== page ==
The success of cancer therapies with immune checkpoint inhibitors is transforming the treatment of patients with cancer and fostering cancer research. Therapies that target immune checkpoint inhibitors have shown unprecedented rates of durable long-lasting responses in patients with various cancer types, but only in a fraction of patients. Thus, novel approaches are needed to make immunotherapy more precise and also less toxic. The advances of next-generation sequencing technologies have allowed fast detection of somatic mutations in genes present in the exome of an individual tumour. Targeting neoantigens, the mutated peptides expressed only by tumour cells, may enable antitumour T-cell responses and tumour destruction without causing harm to healthy tissues. Currently, neoantigens can be identified in tumour clinical samples by using genomic-based computational tools. The two main treatment modalities targeting neoantigens that have been investigated in clinical trials are personalised vaccines and tumour infiltrating lymphocytes-based adoptive T-cell therapy. In this mini review, we discuss the promises and challenges for using neoantigens as emergent targets to personalise and guide cancer immunotherapy in a broader set of cancers.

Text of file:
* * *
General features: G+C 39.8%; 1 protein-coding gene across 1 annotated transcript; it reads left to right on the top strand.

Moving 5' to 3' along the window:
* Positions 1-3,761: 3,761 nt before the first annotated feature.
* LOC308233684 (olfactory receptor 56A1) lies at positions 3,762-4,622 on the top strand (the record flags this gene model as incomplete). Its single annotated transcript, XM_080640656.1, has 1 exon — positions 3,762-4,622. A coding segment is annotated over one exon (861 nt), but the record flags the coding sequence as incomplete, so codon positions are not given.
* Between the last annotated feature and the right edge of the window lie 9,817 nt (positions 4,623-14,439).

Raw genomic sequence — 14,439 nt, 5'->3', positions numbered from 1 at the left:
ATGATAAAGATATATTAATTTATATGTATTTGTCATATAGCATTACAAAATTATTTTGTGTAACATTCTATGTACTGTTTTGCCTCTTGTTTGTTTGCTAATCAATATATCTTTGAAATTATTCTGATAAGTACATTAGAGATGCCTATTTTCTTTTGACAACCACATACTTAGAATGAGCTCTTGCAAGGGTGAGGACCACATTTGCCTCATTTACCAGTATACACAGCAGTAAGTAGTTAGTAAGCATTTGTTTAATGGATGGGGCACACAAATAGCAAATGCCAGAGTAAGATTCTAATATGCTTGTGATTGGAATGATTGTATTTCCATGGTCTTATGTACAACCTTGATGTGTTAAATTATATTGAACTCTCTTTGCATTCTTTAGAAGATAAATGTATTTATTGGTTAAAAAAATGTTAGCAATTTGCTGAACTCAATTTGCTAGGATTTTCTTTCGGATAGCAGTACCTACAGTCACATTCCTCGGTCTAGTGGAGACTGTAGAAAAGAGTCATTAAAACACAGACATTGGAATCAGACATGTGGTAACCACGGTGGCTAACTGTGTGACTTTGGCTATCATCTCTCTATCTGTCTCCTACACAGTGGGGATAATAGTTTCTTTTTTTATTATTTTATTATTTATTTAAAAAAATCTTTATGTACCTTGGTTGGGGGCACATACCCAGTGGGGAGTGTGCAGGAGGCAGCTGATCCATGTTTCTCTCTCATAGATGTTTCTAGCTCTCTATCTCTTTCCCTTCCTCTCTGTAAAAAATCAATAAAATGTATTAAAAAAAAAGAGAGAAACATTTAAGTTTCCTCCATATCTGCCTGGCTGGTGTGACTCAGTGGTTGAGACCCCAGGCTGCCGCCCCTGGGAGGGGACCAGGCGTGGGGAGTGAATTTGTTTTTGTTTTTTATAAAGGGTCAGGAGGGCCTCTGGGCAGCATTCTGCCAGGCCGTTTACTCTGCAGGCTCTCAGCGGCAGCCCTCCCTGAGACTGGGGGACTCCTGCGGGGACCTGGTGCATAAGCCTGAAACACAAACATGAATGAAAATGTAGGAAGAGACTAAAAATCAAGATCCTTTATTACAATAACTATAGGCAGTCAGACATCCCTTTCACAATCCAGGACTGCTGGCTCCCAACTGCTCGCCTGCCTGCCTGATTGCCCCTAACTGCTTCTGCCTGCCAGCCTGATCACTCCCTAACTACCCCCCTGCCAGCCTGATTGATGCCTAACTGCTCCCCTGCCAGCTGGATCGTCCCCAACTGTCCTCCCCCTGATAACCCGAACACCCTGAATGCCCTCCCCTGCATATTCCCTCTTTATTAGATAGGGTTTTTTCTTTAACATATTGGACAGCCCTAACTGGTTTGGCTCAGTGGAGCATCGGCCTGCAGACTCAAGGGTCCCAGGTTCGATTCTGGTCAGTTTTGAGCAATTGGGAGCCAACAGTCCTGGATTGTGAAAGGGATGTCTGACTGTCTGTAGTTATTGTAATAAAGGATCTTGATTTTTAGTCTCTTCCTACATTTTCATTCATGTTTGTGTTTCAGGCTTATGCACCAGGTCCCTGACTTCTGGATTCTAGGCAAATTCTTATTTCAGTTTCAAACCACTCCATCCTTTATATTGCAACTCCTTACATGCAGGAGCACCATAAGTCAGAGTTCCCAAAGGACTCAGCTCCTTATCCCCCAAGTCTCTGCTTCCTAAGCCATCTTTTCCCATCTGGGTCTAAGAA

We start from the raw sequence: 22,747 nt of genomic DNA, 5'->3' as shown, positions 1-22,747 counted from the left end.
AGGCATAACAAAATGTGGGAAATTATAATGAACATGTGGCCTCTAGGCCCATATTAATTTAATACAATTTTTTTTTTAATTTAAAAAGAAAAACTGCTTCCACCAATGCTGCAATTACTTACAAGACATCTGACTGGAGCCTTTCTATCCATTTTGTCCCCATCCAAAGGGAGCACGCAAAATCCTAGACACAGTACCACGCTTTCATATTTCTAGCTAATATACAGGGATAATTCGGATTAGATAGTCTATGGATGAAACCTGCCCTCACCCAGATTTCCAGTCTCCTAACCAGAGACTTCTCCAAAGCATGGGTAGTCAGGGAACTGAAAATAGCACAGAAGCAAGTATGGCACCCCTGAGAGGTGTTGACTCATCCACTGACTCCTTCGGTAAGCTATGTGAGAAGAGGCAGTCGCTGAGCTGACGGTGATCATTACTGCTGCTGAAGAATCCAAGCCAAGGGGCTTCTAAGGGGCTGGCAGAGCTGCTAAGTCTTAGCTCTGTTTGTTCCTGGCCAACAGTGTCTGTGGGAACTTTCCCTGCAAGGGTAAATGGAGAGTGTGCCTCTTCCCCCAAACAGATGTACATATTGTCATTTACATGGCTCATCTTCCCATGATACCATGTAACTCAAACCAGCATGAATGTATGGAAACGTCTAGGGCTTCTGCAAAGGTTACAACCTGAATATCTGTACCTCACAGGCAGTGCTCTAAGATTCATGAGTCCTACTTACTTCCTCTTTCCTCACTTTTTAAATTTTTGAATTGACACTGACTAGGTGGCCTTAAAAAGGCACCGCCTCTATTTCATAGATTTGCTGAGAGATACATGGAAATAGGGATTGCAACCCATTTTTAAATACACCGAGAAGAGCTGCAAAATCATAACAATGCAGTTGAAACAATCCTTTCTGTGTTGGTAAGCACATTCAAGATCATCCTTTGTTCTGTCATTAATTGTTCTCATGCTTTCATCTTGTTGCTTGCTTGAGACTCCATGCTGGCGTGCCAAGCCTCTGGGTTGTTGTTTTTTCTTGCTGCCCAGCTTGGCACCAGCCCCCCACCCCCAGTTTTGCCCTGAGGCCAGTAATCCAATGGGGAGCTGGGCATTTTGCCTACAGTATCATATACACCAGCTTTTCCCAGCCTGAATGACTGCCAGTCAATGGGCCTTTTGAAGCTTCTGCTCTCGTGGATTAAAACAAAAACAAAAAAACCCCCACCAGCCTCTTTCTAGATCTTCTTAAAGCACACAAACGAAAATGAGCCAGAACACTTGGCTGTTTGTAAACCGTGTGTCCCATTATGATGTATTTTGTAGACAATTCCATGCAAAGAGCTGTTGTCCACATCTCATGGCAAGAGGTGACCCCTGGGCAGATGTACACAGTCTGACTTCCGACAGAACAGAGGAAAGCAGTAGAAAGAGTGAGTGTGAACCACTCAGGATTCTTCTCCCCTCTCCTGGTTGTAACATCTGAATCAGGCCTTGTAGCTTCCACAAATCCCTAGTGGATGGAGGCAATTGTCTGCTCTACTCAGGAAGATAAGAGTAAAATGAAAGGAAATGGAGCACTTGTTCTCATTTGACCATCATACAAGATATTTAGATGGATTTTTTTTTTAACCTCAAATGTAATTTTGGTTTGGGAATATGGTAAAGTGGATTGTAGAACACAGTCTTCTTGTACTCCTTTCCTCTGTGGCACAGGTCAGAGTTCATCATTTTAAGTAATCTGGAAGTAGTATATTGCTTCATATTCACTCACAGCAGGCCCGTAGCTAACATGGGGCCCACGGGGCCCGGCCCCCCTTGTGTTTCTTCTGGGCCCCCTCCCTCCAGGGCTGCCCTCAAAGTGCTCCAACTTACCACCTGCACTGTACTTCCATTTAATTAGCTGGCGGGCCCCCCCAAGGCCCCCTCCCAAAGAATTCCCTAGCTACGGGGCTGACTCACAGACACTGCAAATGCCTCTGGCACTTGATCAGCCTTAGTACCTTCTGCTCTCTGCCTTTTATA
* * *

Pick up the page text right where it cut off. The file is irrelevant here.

- adoptive T cell
- checkpoint inhibitors
- next generation sequencing
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Contributors All authors contributed to the review. All authors have read and approved the final version of the manuscript.
Funding The authors have not declared a specific grant for this research from any funding agency in the public, commercial or not-for-profit sectors.
Competing interests LDM-A has received honoraria for participation in a speaker’s bureau/ consultancy from Roche. JBH is CEO and cofounder and JC is CSO and cofounder of AlbaJuna Therapeutics.
Patient consent for publication Not required.
Provenance and peer review Not commissioned; externally peer reviewed.
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